The biggest thing that Miyo was finding herself having to get used to was seeing a different coastline over her left shoulder. Having spent most of her time on the eastern coast, Miyo had gotten used to seeing the smooth curve of the beaches there from her hikes. But the western coast curved in ways she wasn’t used to seeing, and she had to remember to focus on the road rather than the scenery.
‘Maybe that’s why there’s that rule about not operating transportation on your own during the pilgrimage,’ Miyo thought wryly as she settled her attention yet again. Walking certainly forced specialists to experience each island more intimately. After all, packed within each tea leaf were the sights and sounds of that forest or valley that tea was grown in. “Having a better understanding of the place gives a better understanding of its tea,” were what the masters would say.
That’s what had bothered Miyo when she drank the black tea in Eimi’s garage. When she had first had that tea, it was during an early part of her pilgrimage. It had been a cold, rainy day on Mist Island – which was normal, Master Amano had cheerfully said through her chattering teeth.
And it had been evident in the tea they shared while huddled around the small stove. With gray clouds all around and the rain tapping relentlessly on the rooftop of Master Amano’s shop, Miyo swore she could taste the tea’s longing for the sun.
But that had been completely different from the warmth and bright laughter that so forcefully came to her mind when she drank the same tea with Eimi. There had been a touch of magic in it, Miyo knew that for certain. But why had the tea been tampered with? Had it been this Tomo that Eimi had mentioned who had muddled the tea? Or had this person been conned?
Miyo sighed, letting the breath deliberately relax the tension that had built up in her shoulders. ‘You’re a tea master, not a detective,’ she scolded herself. While it was not uncommon for rare teas to be “misrepresented,” the more common situation was that tins were just mislabeled. ‘There’s surely a simple explanation to this,’ Miyo thought as she started to come across more houses. ‘Just keep an open mind and you’ll find it.’
She came across the place just as Eimi had described, two mango trees flanking a small house on the corner of the road. It was an older building, one that may have been well-maintained its past but now had vines crawling up the walls, the paint having faded long ago. The front yard wasn’t in much better shape, though it seemed to be used more as a parking lot as there were already several vehicles parked there. With a feeling of apprehension, Miyo eased the motorcycle into an empty space and pushed open the front door.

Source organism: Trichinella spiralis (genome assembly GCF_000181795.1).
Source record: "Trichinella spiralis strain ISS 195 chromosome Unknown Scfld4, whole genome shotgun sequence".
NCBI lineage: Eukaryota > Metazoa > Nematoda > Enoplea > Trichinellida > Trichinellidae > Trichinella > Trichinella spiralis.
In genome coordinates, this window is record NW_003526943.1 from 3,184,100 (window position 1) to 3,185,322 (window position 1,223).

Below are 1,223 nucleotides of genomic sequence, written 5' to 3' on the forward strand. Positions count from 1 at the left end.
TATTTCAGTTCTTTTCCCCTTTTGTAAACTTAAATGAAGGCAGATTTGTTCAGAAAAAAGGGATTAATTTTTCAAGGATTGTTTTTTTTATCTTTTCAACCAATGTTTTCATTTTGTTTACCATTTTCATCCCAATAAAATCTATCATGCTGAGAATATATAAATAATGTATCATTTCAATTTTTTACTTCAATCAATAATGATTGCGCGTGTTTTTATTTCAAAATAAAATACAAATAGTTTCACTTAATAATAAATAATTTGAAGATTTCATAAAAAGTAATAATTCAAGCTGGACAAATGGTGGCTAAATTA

Miyo froze, unsure for a moment if she had stepped into someone’s home. It was an open space that held the kitchen area in the center, while tables and chairs were spread out on either side. She spotted a few people seated at different tables and wondered if it was restaurant or a private dining room.
The woman at the stove turned at her arrival, gray hair pulled back over kind eyes and a bright smile. “Welcome! Please make yourself at home, dear. Is it a late breakfast or an early lunch for you?”
Miyo couldn’t take her gaze away from the long wooden spoon that was continuing to stir in the pot on its own. “Yes,” she answered in a daze.
The woman laughed. “Well, sounds like you’re hungry. Don’t worry, ol’ Tomo will fill you up. Go on and take a seat where you like.”
It wasn’t until she had sat down that Miyo was able to shake out of her amazement. She peered into the kitchen area, noting that everything seemed quite ordinary – the pots, pans, and kitchenware were all recognizable. But the way Tomo moved among everything, the items floating in midair, then picking up and letting go of self-moving moving ware, that was certainly something out of the ordinary. At least, not for Miyo.
Growing up, her mother had rarely used magic on land. Full-blooded sirens really couldn’t use more than the simplest spells without falling into water fever. Though there had been plenty of singing in their home, Miyo’s practice of magic had been limited to outings to the ocean. But there was something about the hum of magic here that was pulling at a vague memory of a kitchen that was as warm as this, but with more than a dozen people…
‘Well, it seems like a dozen people,’ Miyo thought as she watched all the activity around Tomo. There were vegetables being peeled and chopped by themselves, eggs whisked, and pots either being stirred or fanned. Miyo frowned, then listened closely, with both her ears and that inner sense tied to the magic.
Tomo set some flour into a sieve and began to shake it into a bowl, only to leave it midway to rummage in a cupboard. She took out a jar and emptied its contents into one of the pots, joined by some chopped vegetables from one of the cutting boards. Miyo caught the song there – she could trace the song Tomo had used to lift the cutting board and push the vegetables into the pot. But what she couldn’t hear was the song that was making the sieve shake back and forth. ‘How could it be moving without magic?’